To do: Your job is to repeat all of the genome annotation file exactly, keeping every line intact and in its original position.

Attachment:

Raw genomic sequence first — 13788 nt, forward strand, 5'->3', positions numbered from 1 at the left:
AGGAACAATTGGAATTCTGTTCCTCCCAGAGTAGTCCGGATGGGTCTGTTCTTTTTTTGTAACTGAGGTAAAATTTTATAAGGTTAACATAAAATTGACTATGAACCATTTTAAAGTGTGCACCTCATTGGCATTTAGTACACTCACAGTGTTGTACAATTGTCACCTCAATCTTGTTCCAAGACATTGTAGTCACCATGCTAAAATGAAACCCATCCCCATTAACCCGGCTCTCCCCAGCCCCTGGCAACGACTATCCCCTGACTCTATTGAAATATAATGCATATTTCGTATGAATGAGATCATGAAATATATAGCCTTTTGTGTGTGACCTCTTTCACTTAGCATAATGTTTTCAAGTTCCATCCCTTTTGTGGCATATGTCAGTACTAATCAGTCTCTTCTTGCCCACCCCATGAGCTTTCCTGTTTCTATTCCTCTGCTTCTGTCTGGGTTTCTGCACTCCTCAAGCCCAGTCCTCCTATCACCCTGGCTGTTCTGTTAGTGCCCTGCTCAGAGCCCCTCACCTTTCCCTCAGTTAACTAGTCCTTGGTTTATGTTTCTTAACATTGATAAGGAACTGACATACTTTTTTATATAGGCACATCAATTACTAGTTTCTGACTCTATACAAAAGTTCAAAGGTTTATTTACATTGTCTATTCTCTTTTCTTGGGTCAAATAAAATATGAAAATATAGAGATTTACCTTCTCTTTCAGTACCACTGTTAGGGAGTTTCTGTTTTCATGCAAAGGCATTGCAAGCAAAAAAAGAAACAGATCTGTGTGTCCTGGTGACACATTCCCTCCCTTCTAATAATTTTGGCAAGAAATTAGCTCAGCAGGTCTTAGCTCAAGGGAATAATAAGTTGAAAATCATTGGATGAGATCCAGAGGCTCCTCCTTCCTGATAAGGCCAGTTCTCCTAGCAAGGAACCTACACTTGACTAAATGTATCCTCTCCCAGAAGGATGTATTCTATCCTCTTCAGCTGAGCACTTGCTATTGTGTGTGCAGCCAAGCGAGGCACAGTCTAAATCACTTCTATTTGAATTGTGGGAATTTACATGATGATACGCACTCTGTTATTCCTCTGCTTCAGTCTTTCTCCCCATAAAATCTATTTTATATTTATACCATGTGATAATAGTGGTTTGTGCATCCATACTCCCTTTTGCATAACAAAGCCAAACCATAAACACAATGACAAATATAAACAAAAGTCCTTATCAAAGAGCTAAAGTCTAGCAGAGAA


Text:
Raw genomic sequence first — 13788 nt, forward strand, 5'->3', positions numbered from 1 at the left:
AGGAACAATTGGAATTCTGTTCCTCCCAGAGTAGTCCGGATGGGTCTGTTCTTTTTTTGTAACTGAGGTAAAATTTTATAAGGTTAACATAAAATTGACTATGAACCATTTTAAAGTGTGCACCTCATTGGCATTTAGTACACTCACAGTGTTGTACAATTGTCACCTCAATCTTGTTCCAAGACATTGTAGTCACCATGCTAAAATGAAACCCATCCCCATTAACCCGGCTCTCCCCAGCCCCTGGCAACGACTATCCCCTGACTCTATTGAAATATAATGCATATTTCGTATGAATGAGATCATGAAATATATAGCCTTTTGTGTGTGACCTCTTTCACTTAGCATAATGTTTTCAAGTTCCATCCCTTTTGTGGCATATGTCAGTACTAATCAGTCTCTTCTTGCCCACCCCATGAGCTTTCCTGTTTCTATTCCTCTGCTTCTGTCTGGGTTTCTGCACTCCTCAAGCCCAGTCCTCCTATCACCCTGGCTGTTCTGTTAGTGCCCTGCTCAGAGCCCCTCACCTTTCCCTCAGTTAACTAGTCCTTGGTTTATGTTTCTTAACATTGATAAGGAACTGACATACTTTTTTATATAGGCACATCAATTACTAGTTTCTGACTCTATACAAAAGTTCAAAGGTTTATTTACATTGTCTATTCTCTTTTCTTGGGTCAAATAAAATATGAAAATATAGAGATTTACCTTCTCTTTCAGTACCACTGTTAGGGAGTTTCTGTTTTCATGCAAAGGCATTGCAAGCAAAAAAAGAAACAGATCTGTGTGTCCTGGTGACACATTCCCTCCCTTCTAATAATTTTGGCAAGAAATTAGCTCAGCAGGTCTTAGCTCAAGGGAATAATAAGTTGAAAATCATTGGATGAGATCCAGAGGCTCCTCCTTCCTGATAAGGCCAGTTCTCCTAGCAAGGAACCTACACTTGACTAAATGTATCCTCTCCCAGAAGGATGTATTCTATCCTCTTCAGCTGAGCACTTGCTATTGTGTGTGCAGCCAAGCGAGGCACAGTCTAAATCACTTCTATTTGAATTGTGGGAATTTACATGATGATACGCACTCTGTTATTCCTCTGCTTCAGTCTTTCTCCCCATAAAATCTATTTTATATTTATACCATGTGATAATAGTGGTTTGTGCATCCATACTCCCTTTTGCATAACAAAGCCAAACCATAAACACAATGACAAATATAAACAAAAGTCCTTATCAAAGAGCTAAAGTCTAGCAGAGAA